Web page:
Regaining a Sense of Time Under a Seemingly Endless Quarantine

May 4, 2020

Under quarantine, days and weeks can quickly melt together into one giant, endless weekend. Feeling unmotivated, unorganized, or untethered is not uncommon - in fact, it's our body's natural response to stress. Murray State professor of psychology, Dr. Michael Bordieri, talks to Tracy Ross about how to alleviate some of that stress through building and maintaining a daily routine.

In the days of working from home, online classes, and social distancing, it can become increasingly difficult to maintain a sense of time and routine. Cancelled plans and disrupted 'markers' of day to day life can leave many feeling restless, wayward, and disarrayed. 

"I think we have broader psychological research that would suggest that this is likely a common experience for many of us right now," Bordieri begins. "When we have an event like [the COVID-19 pandemic] that is so extreme that it disrupts almost all aspects of our lives, it's not uncommon to have this sort of sense of detachment from how our lives used to be or what the day-to-day motion of our life is like."

"The magnitude of this event really can't be understated. That alone is a major stressor, of course. We know that the human response to stress often comes at a cost to our day-to-day functioning. Things like losing a sense of time or...sense of forward momentum...exhaustion...[these] are really common responses to stress."

"I think one other piece of this, though, that is likely contributing [to this mental health challenge] is our safer at home status," Bordieri continues. "So many of us now are upending our routines in a way that we're living differently than before. From a psychological perspective, that presents a major challenge. We know humans tend to do well and do best and thrive when they're broadly interacting with the world in lots of different ways."

From a clinical perspective, psychological adjustment is measured by an individual's ability to have lots of different roles and to engage meaningfully and often with the world. These meaningful moments often require moving geographically. Under social distancing guidelines, "the markers or ways we can even interact with the world have changed," Bordieri explains. "I think that's where the sense of loss comes from."

"The good news, though, is we don't necessarily have to wait until it's physically safe to be out in the world again to build back some of that sense of routine and some of that sense of purpose that I think many of us are struggling with right now," Bordieri says. 

Quarantine is difficult, but not impossible, to handle. "One area of wisdom that I've seen reported in some really tremendous, powerful interviews have come from folks who have been incarcerated and been in solitary confinement," Bordieri says. "Unfortunately, we're becoming increasingly aware of the psychological toll that isolation has on individuals, especially in the form of 23-hour-a-day lockdown as in our criminal justice system."

Many of these individuals credited building and maintaining a routine as to having helped them endure prolonged isolation. "Obviously, our current situation is nowhere near as extreme as that. [It's not] a direct comparison," Bordieri explains. "But we can take some of the wisdom from those folks that have survived and been in situations like solitary confinement and apply that same logic to our lives."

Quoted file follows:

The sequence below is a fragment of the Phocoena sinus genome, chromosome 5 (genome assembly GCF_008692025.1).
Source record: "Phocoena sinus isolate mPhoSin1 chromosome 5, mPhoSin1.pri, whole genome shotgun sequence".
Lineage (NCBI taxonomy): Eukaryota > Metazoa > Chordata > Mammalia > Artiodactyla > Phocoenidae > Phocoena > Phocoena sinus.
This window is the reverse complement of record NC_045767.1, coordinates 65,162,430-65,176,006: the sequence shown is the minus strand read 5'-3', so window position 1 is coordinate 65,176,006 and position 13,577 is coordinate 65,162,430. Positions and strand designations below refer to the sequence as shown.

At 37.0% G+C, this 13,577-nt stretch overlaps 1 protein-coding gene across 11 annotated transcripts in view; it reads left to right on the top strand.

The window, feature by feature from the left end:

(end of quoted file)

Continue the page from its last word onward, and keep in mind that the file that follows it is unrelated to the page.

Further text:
"Routine absolutely is essential," Bordieri continues. "Building a sense of purpose each day. Really simple things like getting up and getting dressed. We can all wear our pajamas right now, or at least many of us can, but that doesn't mean we should. At the very least, adapt. Have a morning pajamas and an evening pajamas," he laughs. 

"Simple things like the cues of taking a shower, putting on clean clothes...those really do contribute to our psychological well-being. We see this in medical settings as well. The more we make hospital settings look like homes that have day-to-day routines, the better folks do in them."

"In fact, that was a major innovation in the treatment of psychological disorders. It happened not too far from here in Anna, Illinois," Bordieri explains. After witnessing the effects of an activity-less, interaction-less life of patients of the Anna State Hospital, the late Ned Azrin and others developed a program of ways of incentives to get patients in the hospital engaged in meaningful activities.

"Simple things like making your bed, brushing your teeth, participating in a program, eating with others. It turned out that when folks did this, not only did it improve their day-to-day quality of life, they actually recovered faster," Bordieri says. "Their functioning in the world improved. I think we can take research like that and the experience of others who've been in these isolated states and take some tips for what we can do ourselves to build a sense of routine and, as much as possible, find ways to engage with the world each day. Even if we don't have to."

"I have no doubt that humans will adapt. We know we have a tremendous ability to adapt to new circumstances," Bordieri says. He explains that one thing to keep in mind while moving forward with the eased restrictions of social distancing state to state is "recognizing that we're going to have to do something differently when we're out. It's not going to be as if one switch just magically flips and everything's back. It's going to be in stages. It's likely going to require us to do things a little bit differently."

"I think it's important for us to maybe temper our expectations. Look for ways to embrace and get back to the world in a way, but also make sure we stay safe," Bordieri concludes.